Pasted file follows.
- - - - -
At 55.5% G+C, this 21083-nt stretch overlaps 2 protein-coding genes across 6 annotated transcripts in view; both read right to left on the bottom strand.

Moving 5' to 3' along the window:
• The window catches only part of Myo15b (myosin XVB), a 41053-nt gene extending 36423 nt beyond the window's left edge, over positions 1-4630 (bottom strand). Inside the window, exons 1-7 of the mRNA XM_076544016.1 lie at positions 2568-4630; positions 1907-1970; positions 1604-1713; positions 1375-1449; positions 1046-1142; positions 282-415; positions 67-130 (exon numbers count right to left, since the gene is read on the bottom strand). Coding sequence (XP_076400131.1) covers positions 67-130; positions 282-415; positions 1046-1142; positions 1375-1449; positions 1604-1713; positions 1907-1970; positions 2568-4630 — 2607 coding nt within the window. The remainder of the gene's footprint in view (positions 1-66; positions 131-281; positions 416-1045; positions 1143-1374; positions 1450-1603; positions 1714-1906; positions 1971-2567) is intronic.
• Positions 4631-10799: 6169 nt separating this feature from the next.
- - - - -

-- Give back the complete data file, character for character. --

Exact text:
At 55.5% G+C, this 21083-nt stretch overlaps 2 protein-coding genes across 6 annotated transcripts in view; both read right to left on the bottom strand.

Moving 5' to 3' along the window:
• The window catches only part of Myo15b (myosin XVB), a 41053-nt gene extending 36423 nt beyond the window's left edge, over positions 1-4630 (bottom strand). Inside the window, exons 1-7 of the mRNA XM_076544016.1 lie at positions 2568-4630; positions 1907-1970; positions 1604-1713; positions 1375-1449; positions 1046-1142; positions 282-415; positions 67-130 (exon numbers count right to left, since the gene is read on the bottom strand). Coding sequence (XP_076400131.1) covers positions 67-130; positions 282-415; positions 1046-1142; positions 1375-1449; positions 1604-1713; positions 1907-1970; positions 2568-4630 — 2607 coding nt within the window. The remainder of the gene's footprint in view (positions 1-66; positions 131-281; positions 416-1045; positions 1143-1374; positions 1450-1603; positions 1714-1906; positions 1971-2567) is intronic.
• Positions 4631-10799: 6169 nt separating this feature from the next.